The fur of the California grizzly bear has been described as golden brown,[17] leading to the occasional name "California golden bear". The captive individual "Monarch" had a dark brown, almost black, pelt.[18][19]

Diet and behavior

The diet of the California grizzly bear was diverse, ranging from plant sources like grasses, seeds, berries, and acorns, to animal sources such as elk, deer, salmon, steelhead, and carrion.[20][21][15] Isotopic study indicates that the majority of the diet consisted of plant matter, as with other grizzly bear populations.[3] Anecdotal reports from Spanish explorers reported California grizzly bears scavenging on beached whale carcasses.[10][22] After the introduction of European livestock, California grizzly bears increasingly incorporated cattle into their diets.[3] California grizzly bears were primarily solitary, except for mothers with cubs, but foraging groups of up to 40 have been reported.[20][23]

Distribution and habitat

Further information: Distribution of brown bears

Prior to Spanish settlement in the second half of the 1700s, it is estimated that 10,000 grizzly bears inhabited what is modern-day California.[24][25] It is thought that the bears lived across almost the entirety of the state, save its most southeastern and northeastern corners.[10][26] Probably the southernmost records for this subspecies are from the Sierra de Juárez, during the 18th century. The bear was most abundant in chaparral, oak woodland, and hardwood forests.[10]

Relationship with humans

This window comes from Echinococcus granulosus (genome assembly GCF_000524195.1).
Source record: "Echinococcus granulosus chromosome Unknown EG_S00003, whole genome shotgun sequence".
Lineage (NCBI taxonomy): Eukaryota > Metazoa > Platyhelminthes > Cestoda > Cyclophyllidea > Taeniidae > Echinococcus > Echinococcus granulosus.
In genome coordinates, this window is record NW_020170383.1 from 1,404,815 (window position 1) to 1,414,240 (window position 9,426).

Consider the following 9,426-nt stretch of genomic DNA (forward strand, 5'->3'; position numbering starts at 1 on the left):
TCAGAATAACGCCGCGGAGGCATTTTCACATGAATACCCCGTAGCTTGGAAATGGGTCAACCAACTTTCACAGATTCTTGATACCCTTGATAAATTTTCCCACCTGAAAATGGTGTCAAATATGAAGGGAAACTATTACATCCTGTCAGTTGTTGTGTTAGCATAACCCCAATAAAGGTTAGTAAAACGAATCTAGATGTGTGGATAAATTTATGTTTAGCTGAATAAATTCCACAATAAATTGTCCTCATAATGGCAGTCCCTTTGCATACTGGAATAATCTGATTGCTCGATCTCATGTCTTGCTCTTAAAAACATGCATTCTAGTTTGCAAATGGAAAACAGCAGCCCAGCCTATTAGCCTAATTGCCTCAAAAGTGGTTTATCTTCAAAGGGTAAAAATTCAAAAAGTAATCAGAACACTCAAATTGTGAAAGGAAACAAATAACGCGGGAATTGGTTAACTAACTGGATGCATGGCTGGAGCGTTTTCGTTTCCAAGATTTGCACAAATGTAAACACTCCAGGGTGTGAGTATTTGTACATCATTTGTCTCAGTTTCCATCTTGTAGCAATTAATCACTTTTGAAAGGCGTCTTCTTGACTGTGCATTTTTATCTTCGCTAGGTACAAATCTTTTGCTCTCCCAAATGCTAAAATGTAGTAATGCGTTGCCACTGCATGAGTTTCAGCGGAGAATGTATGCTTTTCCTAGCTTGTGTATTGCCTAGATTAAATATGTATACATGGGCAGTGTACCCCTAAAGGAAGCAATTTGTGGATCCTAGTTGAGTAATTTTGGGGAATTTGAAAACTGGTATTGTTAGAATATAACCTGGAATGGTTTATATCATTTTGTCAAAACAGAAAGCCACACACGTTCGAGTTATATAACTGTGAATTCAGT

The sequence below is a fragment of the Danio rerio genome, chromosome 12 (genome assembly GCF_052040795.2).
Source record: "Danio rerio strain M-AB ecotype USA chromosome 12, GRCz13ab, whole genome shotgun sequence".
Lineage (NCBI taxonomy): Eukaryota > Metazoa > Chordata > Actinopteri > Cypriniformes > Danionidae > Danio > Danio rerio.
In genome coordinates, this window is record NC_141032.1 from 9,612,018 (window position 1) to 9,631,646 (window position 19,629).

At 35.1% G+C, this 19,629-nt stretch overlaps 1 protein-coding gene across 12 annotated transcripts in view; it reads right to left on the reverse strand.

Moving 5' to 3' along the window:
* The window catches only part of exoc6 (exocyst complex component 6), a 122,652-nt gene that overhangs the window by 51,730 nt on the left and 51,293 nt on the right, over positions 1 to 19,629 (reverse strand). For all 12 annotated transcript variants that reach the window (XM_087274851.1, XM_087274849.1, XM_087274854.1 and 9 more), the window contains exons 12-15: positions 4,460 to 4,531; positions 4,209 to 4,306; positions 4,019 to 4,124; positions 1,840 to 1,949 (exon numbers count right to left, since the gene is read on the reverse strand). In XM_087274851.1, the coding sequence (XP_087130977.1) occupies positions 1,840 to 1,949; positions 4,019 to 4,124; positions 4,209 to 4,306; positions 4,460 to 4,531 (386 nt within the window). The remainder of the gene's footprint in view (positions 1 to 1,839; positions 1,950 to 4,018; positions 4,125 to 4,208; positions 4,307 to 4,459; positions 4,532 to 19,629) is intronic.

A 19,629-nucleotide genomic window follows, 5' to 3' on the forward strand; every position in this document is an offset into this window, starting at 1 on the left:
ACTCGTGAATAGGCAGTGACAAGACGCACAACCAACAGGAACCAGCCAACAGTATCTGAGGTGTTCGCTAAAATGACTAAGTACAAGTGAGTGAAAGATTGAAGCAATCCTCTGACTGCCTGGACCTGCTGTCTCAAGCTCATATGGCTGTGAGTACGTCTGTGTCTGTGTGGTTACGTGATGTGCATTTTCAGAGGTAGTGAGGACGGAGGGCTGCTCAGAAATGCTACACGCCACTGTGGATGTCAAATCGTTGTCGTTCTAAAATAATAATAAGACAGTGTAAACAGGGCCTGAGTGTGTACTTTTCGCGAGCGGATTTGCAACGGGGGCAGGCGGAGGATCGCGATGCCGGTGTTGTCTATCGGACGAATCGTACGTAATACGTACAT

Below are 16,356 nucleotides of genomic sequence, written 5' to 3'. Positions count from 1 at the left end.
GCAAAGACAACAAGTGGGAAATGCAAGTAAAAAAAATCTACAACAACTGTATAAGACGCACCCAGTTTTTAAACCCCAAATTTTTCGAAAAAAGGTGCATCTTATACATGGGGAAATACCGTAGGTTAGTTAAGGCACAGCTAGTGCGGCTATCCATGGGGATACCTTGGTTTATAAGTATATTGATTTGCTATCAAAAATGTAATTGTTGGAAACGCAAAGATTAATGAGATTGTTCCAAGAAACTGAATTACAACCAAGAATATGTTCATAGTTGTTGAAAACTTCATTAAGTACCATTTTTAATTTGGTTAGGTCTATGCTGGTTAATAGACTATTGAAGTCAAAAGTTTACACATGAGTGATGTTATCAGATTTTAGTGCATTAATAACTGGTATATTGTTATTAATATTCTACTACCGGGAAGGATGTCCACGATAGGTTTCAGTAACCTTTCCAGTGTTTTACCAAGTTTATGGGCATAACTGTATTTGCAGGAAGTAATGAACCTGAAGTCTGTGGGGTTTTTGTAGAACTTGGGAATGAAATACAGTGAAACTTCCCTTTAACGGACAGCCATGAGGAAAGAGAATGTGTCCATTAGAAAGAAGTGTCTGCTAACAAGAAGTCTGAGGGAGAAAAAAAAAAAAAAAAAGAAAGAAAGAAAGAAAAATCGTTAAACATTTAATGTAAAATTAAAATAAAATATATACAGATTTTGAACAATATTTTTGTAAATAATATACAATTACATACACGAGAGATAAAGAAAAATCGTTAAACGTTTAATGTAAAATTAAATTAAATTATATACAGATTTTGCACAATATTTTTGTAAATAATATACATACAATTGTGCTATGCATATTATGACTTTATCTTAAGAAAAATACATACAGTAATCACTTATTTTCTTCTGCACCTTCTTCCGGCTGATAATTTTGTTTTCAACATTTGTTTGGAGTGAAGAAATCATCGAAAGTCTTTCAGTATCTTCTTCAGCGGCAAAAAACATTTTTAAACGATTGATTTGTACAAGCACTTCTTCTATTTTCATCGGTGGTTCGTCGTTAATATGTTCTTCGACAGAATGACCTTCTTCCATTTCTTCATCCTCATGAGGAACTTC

European contact

Monarch (left), a specimen preserved at the California Academy of Sciences, and a taxidermy of one of his two short-lived cubs (right)

The first documented sighting of a grizzly bear in California occurred in 1603 when a Spanish explorer near Monterey described how bears came down to feed on a whale carcass stranded on the beach. However, his reports were not widely circulated, so the existence of grizzlies in California was not well-known to Europeans until the eighteenth century.[10]

Western Europeans' first well-circulated encounters with California grizzly bears are found in diaries kept by several members of the 1769 Portola expedition, the first European land exploration of what is now the state of California. Several place names that include the Spanish word for bear (oso) trace their origins back to that first overland expedition (e.g. Los Osos). As the settled frontier of New Spain was extended northward, settlers began to populate California and establish large cattle herds as the main industry. The ranchers' livestock were easy prey for the largely herbivorous-omnivorous grizzly bears found across the state. In turn, grizzly populations increased around human settlements.[10] By eating their livelihood, and scaring them, the grizzlies became enemies of the rancheros. Vaqueros hunted the grizzlies, often roping and capturing them alive to be pitted against other animals in public battles (bloodsports).[10]